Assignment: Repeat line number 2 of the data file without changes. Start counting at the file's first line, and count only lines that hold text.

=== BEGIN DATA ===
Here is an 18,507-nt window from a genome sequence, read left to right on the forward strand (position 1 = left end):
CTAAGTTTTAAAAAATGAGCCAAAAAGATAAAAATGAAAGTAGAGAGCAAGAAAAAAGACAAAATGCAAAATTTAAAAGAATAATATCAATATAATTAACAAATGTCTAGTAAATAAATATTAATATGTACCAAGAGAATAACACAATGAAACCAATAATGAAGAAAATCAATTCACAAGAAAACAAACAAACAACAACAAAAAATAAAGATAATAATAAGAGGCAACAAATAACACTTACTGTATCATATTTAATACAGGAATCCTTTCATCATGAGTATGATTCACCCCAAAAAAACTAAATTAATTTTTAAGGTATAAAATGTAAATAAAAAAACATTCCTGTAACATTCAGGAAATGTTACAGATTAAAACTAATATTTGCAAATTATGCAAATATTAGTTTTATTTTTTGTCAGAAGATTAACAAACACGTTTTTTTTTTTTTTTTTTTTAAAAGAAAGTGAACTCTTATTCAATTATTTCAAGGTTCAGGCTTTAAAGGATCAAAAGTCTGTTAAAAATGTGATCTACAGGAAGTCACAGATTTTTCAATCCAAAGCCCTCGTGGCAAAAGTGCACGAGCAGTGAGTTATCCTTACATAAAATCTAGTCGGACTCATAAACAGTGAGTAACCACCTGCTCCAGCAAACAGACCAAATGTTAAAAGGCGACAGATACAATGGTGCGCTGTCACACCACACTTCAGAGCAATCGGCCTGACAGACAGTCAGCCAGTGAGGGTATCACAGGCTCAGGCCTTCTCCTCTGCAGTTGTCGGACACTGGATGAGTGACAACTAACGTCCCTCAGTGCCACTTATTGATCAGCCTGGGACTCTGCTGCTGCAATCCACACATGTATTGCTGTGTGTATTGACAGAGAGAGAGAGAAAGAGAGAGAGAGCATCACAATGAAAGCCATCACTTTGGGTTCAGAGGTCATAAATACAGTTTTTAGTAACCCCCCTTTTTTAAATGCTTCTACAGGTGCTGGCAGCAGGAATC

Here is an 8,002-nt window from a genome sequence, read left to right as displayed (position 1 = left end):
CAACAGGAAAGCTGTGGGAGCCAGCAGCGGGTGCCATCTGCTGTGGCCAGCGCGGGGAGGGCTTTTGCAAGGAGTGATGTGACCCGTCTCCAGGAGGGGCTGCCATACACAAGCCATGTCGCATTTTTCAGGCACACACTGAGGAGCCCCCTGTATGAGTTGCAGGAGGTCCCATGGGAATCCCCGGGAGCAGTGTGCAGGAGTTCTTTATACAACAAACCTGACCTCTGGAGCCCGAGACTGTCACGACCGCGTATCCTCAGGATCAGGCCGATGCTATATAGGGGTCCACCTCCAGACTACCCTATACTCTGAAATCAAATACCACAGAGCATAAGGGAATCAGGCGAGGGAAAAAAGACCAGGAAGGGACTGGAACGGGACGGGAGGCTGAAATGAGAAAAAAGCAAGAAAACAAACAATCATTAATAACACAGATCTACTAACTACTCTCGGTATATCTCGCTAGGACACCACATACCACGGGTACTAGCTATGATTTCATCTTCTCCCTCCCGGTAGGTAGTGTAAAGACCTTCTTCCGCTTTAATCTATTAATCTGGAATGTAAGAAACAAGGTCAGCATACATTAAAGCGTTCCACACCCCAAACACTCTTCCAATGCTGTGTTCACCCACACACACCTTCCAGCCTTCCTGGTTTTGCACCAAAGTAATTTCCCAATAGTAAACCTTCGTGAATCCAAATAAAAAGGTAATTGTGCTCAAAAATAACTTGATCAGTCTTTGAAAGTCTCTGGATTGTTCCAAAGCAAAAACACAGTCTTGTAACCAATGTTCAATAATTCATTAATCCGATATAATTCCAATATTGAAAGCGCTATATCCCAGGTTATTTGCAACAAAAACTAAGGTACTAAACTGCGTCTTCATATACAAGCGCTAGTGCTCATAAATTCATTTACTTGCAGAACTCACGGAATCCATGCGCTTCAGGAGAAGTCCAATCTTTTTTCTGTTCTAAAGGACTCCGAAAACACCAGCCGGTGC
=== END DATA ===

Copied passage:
CTAAGTTTTAAAAAATGAGCCAAAAAGATAAAAATGAAAGTAGAGAGCAAGAAAAAAGACAAAATGCAAAATTTAAAAGAATAATATCAATATAATTAACAAATGTCTAGTAAATAAATATTAATATGTACCAAGAGAATAACACAATGAAACCAATAATGAAGAAAATCAATTCACAAGAAAACAAACAAACAACAACAAAAAATAAAGATAATAATAAGAGGCAACAAATAACACTTACTGTATCATATTTAATACAGGAATCCTTTCATCATGAGTATGATTCACCCCAAAAAAACTAAATTAATTTTTAAGGTATAAAATGTAAATAAAAAAACATTCCTGTAACATTCAGGAAATGTTACAGATTAAAACTAATATTTGCAAATTATGCAAATATTAGTTTTATTTTTTGTCAGAAGATTAACAAACACGTTTTTTTTTTTTTTTTTTTTAAAAGAAAGTGAACTCTTATTCAATTATTTCAAGGTTCAGGCTTTAAAGGATCAAAAGTCTGTTAAAAATGTGATCTACAGGAAGTCACAGATTTTTCAATCCAAAGCCCTCGTGGCAAAAGTGCACGAGCAGTGAGTTATCCTTACATAAAATCTAGTCGGACTCATAAACAGTGAGTAACCACCTGCTCCAGCAAACAGACCAAATGTTAAAAGGCGACAGATACAATGGTGCGCTGTCACACCACACTTCAGAGCAATCGGCCTGACAGACAGTCAGCCAGTGAGGGTATCACAGGCTCAGGCCTTCTCCTCTGCAGTTGTCGGACACTGGATGAGTGACAACTAACGTCCCTCAGTGCCACTTATTGATCAGCCTGGGACTCTGCTGCTGCAATCCACACATGTATTGCTGTGTGTATTGACAGAGAGAGAGAGAAAGAGAGAGAGAGCATCACAATGAAAGCCATCACTTTGGGTTCAGAGGTCATAAATACAGTTTTTAGTAACCCCCCTTTTTTAAATGCTTCTACAGGTGCTGGCAGCAGGAATC